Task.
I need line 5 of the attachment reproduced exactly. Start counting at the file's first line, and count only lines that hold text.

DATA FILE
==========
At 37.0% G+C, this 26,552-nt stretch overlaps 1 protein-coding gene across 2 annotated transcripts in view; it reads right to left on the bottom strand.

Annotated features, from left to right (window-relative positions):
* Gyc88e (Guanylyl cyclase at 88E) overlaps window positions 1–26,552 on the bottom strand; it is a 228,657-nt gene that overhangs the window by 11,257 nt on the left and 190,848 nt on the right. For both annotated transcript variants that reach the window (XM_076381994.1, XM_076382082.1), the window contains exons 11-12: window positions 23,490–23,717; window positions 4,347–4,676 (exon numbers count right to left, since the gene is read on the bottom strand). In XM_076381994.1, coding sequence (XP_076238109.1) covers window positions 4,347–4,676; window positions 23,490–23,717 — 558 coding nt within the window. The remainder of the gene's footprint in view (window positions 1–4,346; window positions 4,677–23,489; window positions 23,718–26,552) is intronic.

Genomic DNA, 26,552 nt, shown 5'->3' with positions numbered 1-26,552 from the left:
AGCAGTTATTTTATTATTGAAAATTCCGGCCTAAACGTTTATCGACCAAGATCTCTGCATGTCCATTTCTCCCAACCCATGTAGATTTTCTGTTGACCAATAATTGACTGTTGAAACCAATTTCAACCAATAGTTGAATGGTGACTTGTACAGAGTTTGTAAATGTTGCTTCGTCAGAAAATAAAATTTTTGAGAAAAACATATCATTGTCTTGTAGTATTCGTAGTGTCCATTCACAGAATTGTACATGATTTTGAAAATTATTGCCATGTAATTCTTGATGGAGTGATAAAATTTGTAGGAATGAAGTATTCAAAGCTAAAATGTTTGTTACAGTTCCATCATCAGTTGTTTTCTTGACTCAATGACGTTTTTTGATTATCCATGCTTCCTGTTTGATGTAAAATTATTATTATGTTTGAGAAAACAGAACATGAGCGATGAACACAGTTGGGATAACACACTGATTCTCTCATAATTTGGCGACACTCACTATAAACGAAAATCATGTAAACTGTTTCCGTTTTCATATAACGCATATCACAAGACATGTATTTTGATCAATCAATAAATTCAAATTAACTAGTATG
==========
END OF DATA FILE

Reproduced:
AGCAGTTATTTTATTATTGAAAATTCCGGCCTAAACGTTTATCGACCAAGATCTCTGCATGTCCATTTCTCCCAACCCATGTAGATTTTCTGTTGACCAATAATTGACTGTTGAAACCAATTTCAACCAATAGTTGAATGGTGACTTGTACAGAGTTTGTAAATGTTGCTTCGTCAGAAAATAAAATTTTTGAGAAAAACATATCATTGTCTTGTAGTATTCGTAGTGTCCATTCACAGAATTGTACATGATTTTGAAAATTATTGCCATGTAATTCTTGATGGAGTGATAAAATTTGTAGGAATGAAGTATTCAAAGCTAAAATGTTTGTTACAGTTCCATCATCAGTTGTTTTCTTGACTCAATGACGTTTTTTGATTATCCATGCTTCCTGTTTGATGTAAAATTATTATTATGTTTGAGAAAACAGAACATGAGCGATGAACACAGTTGGGATAACACACTGATTCTCTCATAATTTGGCGACACTCACTATAAACGAAAATCATGTAAACTGTTTCCGTTTTCATATAACGCATATCACAAGACATGTATTTTGATCAATCAATAAATTCAAATTAACTAGTATG